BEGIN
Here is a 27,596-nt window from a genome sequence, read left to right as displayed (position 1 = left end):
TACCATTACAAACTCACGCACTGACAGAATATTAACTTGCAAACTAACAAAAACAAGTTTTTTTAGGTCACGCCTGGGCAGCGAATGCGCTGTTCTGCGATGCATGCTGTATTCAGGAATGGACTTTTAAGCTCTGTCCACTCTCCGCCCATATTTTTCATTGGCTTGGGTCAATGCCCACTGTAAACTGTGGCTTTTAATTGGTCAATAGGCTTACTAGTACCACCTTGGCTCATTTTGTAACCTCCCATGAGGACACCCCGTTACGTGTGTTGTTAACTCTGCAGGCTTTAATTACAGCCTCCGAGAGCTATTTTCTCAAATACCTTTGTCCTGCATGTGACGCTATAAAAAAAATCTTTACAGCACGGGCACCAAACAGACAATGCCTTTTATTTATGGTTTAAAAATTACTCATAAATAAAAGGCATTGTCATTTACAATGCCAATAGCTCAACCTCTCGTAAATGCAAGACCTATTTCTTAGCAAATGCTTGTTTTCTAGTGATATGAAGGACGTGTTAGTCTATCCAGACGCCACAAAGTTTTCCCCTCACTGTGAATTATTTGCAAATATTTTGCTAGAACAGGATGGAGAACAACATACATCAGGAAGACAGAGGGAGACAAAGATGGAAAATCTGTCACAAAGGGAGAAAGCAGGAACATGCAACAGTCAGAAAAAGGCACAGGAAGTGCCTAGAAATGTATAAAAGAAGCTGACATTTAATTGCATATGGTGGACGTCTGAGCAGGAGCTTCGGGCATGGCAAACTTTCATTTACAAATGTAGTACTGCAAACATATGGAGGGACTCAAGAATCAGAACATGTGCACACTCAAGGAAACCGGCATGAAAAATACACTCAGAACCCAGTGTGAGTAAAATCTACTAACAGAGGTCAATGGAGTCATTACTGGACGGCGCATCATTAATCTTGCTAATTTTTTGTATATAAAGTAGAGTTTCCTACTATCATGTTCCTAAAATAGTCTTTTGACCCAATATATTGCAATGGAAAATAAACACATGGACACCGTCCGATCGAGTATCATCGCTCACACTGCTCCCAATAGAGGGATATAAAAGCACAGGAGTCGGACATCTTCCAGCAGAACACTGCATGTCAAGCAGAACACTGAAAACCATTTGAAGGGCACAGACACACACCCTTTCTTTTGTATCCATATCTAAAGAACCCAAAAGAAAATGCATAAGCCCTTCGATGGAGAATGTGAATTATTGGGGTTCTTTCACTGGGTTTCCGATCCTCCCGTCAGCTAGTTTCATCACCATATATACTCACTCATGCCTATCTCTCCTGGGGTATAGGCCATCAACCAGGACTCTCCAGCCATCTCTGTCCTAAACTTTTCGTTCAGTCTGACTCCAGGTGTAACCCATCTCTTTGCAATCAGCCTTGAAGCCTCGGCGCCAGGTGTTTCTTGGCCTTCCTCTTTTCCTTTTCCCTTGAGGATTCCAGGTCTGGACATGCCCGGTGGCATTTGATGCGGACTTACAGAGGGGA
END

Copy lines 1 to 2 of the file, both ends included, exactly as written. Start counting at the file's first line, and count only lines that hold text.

Here is a 27,596-nt window from a genome sequence, read left to right as displayed (position 1 = left end):
TACCATTACAAACTCACGCACTGACAGAATATTAACTTGCAAACTAACAAAAACAAGTTTTTTTAGGTCACGCCTGGGCAGCGAATGCGCTGTTCTGCGATGCATGCTGTATTCAGGAATGGACTTTTAAGCTCTGTCCACTCTCCGCCCATATTTTTCATTGGCTTGGGTCAATGCCCACTGTAAACTGTGGCTTTTAATTGGTCAATAGGCTTACTAGTACCACCTTGGCTCATTTTGTAACCTCCCATGAGGACACCCCGTTACGTGTGTTGTTAACTCTGCAGGCTTTAATTACAGCCTCCGAGAGCTATTTTCTCAAATACCTTTGTCCTGCATGTGACGCTATAAAAAAAATCTTTACAGCACGGGCACCAAACAGACAATGCCTTTTATTTATGGTTTAAAAATTACTCATAAATAAAAGGCATTGTCATTTACAATGCCAATAGCTCAACCTCTCGTAAATGCAAGACCTATTTCTTAGCAAATGCTTGTTTTCTAGTGATATGAAGGACGTGTTAGTCTATCCAGACGCCACAAAGTTTTCCCCTCACTGTGAATTATTTGCAAATATTTTGCTAGAACAGGATGGAGAACAACATACATCAGGAAGACAGAGGGAGACAAAGATGGAAAATCTGTCACAAAGGGAGAAAGCAGGAACATGCAACAGTCAGAAAAAGGCACAGGAAGTGCCTAGAAATGTATAAAAGAAGCTGACATTTAATTGCATATGGTGGACGTCTGAGCAGGAGCTTCGGGCATGGCAAACTTTCATTTACAAATGTAGTACTGCAAACATATGGAGGGACTCAAGAATCAGAACATGTGCACACTCAAGGAAACCGGCATGAAAAATACACTCAGAACCCAGTGTGAGTAAAATCTACTAACAGAGGTCAATGGAGTCATTACTGGACGGCGCATCATTAATCTTGCTAATTTTTTGTATATAAAGTAGAGTTTCCTACTATCATGTTCCTAAAATAGTCTTTTGACCCAATATATTGCAATGGAAAATAAACACATGGACACCGTCCGATCGAGTATCATCGCTCACACTGCTCCCAATAGAGGGATATAAAAGCACAGGAGTCGGACATCTTCCAGCAGAACACTGCATGTCAAGCAGAACACTGAAAACCATTTGAAGGGCACAGACACACACCCTTTCTTTTGTATCCATATCTAAAGAACCCAAAAGAAAATGCATAAGCCCTTCGATGGAGAATGTGAATTATTGGGGTTCTTTCACTGGGTTTCCGATCCTCCCGTCAGCTAGTTTCATCACCATATATACTCACTCATGCCTATCTCTCCTGGGGTATAGGCCATCAACCAGGACTCTCCAGCCATCTCTGTCCTAAACTTTTCGTTCAGTCTGACTCCAGGTGTAACCCATCTCTTTGCAATCAGCCTTGAAGCCTCGGCGCCAGGTGTTTCTTGGCCTTCCTCTTTTCCTTTTCCCTTGAGGATTCCAGGTCTGGACATGCCCGGTGGCATTTGATGCGGACTTACAGAGGGGA